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As we’ve reported recently, the likelihood of findings habitable Earth-sized worlds just seems to keep getting better and better. But now the latest calculations from a new paper out this week are almost mind-bending. Using what the authors call a “very careful extrapolation” of the rate of small planets observed around M dwarf stars by the Kepler spacecraft, they estimate there could be upwards of 100 billion Earth-sized worlds in the habitable zones of M dwarf or red dwarf stars in our galaxy. And since the population of these stars themselves are estimated to be around 100 billion in the Milky Way, that’s – on average – an Earth-sized world for every red dwarf star in our galaxy.
A new film called The View From Mars takes a look ALMA (Atacama Large Millimeter Array), the huge international telescope project that was inaugurated in Chile this week. It is located in the Atacama Desert, the driest place on Earth and an area that bears a striking resemblance to the Red Planet.
Amateur astronomers have done more than just watch the skies, they’ve been a national security asset. In the mid-1950’s, it was realized that the reality of the Space Age was at best only a decade away. Sub-orbital German V-2 rockets captured by the Soviets and the United States were reaching higher and higher altitudes, and it was only a matter of time before orbital velocity would be achieved.
Ahh — there’s nothing like a beautiful sunny day in Gale crater! The rusty sand crunching beneath your wheels, a gentle breeze blowing at a balmy 6º C (43º F), Mount Sharp rising in the distance into a clear blue sky… wait, did I just say bluesky?
This visualization, produced using the Hayden Planetarium’s Digital Universe–the most comprehensive and scientifically accurate, three-dimensional map of the known universe– shows where the star HR 8799 is in relation to our solar system. Recently, a team of researchers led by the American Museum of Natural History used a suite of high-tech instrumentation and software called [...]
A blood-red comet appears in the sky. People quake in its wake. This phenomenon, which happens in the second season of the medieval fantasy Game of Thrones, had us all wondering – can you ever actually see a red comet? We talked to Matthew Knight, an astronomer at the Lowell Observatory in Arizona who observes comets. He [...]
If you’re reading this then you probably love space exploration, and if you love space exploration then you know how awesome the MESSENGER mission is — the incredibly successful venture by NASA, Johns Hopkins University Applied Physics Laboratory, and the Carnegie Institution of Washington to orbit and study the first rock from the Sun in unprecedented detail. Since [...]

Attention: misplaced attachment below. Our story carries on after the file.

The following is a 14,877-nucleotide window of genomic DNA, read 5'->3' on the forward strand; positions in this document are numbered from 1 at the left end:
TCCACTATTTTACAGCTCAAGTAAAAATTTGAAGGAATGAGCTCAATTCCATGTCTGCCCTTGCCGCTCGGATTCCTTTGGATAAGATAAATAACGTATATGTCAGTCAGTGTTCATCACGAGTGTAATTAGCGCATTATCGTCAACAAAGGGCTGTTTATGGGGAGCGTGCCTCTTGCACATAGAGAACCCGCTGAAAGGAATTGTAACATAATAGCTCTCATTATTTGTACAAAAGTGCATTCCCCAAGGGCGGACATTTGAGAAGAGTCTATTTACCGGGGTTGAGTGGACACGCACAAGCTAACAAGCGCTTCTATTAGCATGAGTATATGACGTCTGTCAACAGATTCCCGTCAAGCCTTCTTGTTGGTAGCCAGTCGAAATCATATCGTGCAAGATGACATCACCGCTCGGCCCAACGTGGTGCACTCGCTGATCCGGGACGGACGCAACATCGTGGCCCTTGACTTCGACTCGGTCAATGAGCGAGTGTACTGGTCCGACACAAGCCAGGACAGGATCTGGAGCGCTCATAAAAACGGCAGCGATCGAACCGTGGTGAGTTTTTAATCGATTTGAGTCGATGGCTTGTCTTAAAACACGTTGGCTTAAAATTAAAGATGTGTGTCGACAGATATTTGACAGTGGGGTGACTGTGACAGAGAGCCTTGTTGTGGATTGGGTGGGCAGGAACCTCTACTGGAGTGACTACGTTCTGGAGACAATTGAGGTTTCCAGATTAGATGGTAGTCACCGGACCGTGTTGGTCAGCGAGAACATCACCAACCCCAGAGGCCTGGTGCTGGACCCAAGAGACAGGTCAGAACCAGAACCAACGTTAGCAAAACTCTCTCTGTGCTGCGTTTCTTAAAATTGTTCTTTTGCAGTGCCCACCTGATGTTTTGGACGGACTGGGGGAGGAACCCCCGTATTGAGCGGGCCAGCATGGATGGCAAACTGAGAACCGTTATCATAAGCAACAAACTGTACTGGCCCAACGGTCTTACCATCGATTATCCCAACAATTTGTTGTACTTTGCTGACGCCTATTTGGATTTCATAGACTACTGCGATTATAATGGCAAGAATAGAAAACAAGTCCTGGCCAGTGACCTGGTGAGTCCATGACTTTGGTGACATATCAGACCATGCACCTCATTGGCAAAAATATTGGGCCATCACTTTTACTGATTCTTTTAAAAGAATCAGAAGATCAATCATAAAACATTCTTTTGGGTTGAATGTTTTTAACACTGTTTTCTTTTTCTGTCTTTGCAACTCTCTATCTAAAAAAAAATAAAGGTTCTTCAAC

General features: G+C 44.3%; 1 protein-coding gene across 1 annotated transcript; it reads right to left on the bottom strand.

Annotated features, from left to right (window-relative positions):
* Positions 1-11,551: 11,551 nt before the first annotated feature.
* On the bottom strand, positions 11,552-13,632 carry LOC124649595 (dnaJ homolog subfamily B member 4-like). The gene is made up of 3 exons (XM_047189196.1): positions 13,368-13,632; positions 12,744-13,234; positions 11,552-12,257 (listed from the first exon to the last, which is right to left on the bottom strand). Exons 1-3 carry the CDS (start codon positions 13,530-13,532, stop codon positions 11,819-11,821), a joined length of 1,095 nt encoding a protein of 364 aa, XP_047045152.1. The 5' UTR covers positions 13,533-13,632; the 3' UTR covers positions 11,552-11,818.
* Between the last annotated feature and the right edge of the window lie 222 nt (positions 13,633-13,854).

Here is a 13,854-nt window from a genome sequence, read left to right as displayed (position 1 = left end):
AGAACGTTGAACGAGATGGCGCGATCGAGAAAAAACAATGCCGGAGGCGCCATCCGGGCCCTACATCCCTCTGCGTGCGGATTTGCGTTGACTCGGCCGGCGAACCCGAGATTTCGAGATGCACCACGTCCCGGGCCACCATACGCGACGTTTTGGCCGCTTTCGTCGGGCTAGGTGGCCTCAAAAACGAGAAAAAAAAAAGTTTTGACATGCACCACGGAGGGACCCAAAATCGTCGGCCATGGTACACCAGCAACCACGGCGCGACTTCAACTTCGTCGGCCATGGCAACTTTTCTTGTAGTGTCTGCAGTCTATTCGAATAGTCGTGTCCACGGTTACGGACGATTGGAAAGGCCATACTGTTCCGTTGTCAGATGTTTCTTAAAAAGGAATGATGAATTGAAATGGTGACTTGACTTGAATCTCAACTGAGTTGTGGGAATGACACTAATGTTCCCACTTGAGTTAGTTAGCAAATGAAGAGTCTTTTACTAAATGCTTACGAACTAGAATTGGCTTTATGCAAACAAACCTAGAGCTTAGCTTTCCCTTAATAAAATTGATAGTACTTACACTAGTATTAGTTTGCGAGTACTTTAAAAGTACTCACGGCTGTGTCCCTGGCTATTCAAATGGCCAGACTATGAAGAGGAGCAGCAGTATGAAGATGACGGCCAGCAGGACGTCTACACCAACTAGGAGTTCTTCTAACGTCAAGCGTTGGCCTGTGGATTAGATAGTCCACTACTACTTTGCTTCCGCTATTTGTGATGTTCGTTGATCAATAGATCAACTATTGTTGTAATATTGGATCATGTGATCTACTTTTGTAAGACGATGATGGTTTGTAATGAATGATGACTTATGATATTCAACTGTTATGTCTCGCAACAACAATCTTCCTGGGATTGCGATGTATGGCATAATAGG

Jupiter’s bright Equatorial Zone swirls with dark patches, dubbed “hot spots” for their infrared glow. These holes in the ammonia clouds at the top of the atmosphere allow a glimpse into Jupiter’s darker, hotter layers below. In 1995 NASA’s Galileo spacecraft dropped a probe directly into a hot spot, taking the first and only in [...]
Size might matter when it comes to stars having habitable environments for planets, and in this case smaller might be better, as well as closer to Earth. A new study indicates that low mass stars may be the most abundant planet hosts in our galaxy. And since these smaller stars like M-dwarfs are plentiful, [...]
In this new video from Big Think, astrophysicist Neil deGrasse Tyson says he’s almost embarrassed for our species that it takes a warning shot across our bow before legislators take seriously the advice they’ve been receiving from astronomers about getting serious about asteroid detection and deflection; that it’s a matter of when not if Earth will get [...]
After analyzing the first powder ever drilled from the interior of a Martian rock,NASA’s Curiosity rover discovered some of the key chemical ingredients necessary for life to have thrived on early Mars billions of years ago.
NASA’s Wide-field Infrared Survey Explorer (WISE) has discovered a pair of stars that has taken over the title for the third-closest star system to the sun. The duo is the closest star system discovered since 1916. Both stars in the new binary system are “brown dwarfs,” which are stars that are too small in mass [...]
Cats, celebrities and fictional creatures all have a home in the asteroid belt. That’s because the people that found these asteroids often have the privilege of naming the minor planets after anything they want — with a few guidelines, of course.
“Making the invisible visible” – the ISS Image Frontier from Christoph Malin on Vimeo. This is a tribute to the International Space Station Program as well as Dr. Don Pettit, NASA Astronaut and ISS Astrophotographer. It can not be emphasized enough, how Dr. Pettits innovative photographic work and his passion has changed the way we [...]